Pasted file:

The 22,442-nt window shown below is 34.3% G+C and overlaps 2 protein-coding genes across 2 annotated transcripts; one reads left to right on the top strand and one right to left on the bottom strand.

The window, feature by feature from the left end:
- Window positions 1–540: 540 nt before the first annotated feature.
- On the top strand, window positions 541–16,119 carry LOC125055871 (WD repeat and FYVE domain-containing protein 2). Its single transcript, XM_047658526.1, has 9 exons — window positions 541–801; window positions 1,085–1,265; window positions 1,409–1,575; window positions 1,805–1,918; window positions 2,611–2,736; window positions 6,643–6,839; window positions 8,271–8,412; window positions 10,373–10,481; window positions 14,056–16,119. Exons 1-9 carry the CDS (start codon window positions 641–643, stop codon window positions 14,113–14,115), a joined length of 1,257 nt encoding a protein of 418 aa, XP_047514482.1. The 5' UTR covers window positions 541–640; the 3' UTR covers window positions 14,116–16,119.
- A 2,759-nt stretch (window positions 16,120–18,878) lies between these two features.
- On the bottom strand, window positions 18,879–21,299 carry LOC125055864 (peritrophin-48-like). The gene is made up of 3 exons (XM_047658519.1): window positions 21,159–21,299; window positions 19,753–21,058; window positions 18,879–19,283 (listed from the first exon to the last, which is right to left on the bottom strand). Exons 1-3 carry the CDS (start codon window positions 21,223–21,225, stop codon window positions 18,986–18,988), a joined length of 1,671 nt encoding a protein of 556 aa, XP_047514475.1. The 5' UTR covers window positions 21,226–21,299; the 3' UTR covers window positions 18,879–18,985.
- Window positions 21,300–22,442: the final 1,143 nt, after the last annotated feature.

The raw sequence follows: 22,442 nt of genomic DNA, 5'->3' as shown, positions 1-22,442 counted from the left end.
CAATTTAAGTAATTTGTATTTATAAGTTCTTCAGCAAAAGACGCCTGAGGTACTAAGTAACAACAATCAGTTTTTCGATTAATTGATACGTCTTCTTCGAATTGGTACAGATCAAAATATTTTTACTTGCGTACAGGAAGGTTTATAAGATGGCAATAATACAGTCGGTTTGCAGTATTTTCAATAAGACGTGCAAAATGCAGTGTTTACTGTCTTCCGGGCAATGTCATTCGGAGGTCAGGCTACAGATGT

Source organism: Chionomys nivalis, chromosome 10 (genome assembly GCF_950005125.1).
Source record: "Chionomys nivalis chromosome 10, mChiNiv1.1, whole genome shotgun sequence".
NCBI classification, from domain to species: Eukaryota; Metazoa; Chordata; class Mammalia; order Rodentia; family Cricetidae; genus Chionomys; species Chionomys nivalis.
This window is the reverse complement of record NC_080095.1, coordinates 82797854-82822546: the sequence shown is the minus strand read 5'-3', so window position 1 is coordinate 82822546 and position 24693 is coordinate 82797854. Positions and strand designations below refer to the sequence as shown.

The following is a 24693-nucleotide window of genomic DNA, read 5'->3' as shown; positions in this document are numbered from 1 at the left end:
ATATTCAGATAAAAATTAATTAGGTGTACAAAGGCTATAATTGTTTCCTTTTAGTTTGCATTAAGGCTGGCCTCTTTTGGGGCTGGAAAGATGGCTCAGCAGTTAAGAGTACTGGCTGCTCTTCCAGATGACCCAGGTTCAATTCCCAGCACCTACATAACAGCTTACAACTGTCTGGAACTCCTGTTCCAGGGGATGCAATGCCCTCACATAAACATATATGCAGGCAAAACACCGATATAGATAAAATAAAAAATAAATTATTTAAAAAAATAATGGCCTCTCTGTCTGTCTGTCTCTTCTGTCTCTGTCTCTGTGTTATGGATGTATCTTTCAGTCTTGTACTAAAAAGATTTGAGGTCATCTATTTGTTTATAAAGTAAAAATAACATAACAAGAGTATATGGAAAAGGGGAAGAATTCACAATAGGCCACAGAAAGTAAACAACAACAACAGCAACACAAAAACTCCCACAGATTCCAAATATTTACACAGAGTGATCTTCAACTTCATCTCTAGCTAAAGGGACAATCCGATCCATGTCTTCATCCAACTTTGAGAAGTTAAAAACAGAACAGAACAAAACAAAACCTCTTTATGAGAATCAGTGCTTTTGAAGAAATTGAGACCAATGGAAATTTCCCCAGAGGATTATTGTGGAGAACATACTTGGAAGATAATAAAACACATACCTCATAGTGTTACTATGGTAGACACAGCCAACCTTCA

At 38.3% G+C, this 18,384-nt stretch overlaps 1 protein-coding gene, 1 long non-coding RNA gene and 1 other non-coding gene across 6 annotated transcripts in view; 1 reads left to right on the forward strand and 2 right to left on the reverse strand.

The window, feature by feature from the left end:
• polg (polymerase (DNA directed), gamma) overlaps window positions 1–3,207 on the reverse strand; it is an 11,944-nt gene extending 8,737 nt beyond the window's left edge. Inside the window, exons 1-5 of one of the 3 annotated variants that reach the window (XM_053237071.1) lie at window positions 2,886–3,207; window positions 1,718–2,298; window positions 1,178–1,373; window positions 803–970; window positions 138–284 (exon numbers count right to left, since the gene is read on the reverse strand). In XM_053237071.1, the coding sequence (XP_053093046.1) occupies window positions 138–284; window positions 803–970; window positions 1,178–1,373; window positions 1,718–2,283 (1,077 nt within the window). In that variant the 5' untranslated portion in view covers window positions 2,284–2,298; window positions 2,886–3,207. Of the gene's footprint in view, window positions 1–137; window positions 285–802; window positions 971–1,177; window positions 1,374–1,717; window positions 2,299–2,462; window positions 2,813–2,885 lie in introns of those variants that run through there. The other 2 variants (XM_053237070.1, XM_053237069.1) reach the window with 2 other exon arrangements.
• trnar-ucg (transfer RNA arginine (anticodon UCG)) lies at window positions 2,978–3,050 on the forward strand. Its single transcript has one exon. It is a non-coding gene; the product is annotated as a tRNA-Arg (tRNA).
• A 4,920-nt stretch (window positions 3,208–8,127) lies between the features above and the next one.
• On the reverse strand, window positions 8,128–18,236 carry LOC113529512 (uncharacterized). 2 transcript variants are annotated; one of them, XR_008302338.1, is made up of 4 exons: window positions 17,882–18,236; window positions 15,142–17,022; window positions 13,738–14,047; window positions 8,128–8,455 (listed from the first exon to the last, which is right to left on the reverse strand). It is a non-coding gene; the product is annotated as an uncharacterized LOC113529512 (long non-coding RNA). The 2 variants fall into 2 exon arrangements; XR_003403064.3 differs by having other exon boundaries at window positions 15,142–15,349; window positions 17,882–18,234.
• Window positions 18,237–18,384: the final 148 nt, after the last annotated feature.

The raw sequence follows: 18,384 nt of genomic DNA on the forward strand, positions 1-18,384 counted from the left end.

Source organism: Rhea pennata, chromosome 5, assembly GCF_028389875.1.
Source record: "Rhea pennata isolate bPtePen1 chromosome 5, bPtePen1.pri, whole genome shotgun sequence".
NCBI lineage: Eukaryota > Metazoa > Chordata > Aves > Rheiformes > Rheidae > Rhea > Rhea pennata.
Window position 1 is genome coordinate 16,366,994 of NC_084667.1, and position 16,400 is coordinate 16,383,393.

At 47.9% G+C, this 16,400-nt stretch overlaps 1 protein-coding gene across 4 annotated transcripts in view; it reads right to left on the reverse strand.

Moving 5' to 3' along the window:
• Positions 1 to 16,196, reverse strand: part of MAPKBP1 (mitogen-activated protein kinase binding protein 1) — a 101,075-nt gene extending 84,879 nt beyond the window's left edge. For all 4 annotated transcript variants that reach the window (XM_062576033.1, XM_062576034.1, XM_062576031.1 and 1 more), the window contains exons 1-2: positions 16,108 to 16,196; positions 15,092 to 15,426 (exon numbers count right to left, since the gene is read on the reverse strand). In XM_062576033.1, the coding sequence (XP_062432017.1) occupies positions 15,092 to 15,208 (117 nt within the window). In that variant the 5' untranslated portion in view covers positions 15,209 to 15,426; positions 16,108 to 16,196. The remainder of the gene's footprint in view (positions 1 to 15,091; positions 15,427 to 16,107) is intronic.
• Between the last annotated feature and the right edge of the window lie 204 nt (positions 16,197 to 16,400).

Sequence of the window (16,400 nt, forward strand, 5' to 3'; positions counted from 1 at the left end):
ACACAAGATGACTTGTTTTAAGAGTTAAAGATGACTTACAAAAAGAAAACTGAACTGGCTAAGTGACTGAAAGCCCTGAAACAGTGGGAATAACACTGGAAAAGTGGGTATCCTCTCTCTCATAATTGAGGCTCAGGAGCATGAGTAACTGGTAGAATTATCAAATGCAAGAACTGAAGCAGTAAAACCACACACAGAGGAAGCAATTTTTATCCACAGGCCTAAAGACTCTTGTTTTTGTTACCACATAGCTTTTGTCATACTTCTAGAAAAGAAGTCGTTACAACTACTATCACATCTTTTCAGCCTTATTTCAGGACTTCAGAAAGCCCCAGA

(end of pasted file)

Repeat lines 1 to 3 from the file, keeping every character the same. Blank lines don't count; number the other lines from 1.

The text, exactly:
The 22,442-nt window shown below is 34.3% G+C and overlaps 2 protein-coding genes across 2 annotated transcripts; one reads left to right on the top strand and one right to left on the bottom strand.

The window, feature by feature from the left end:
- Window positions 1–540: 540 nt before the first annotated feature.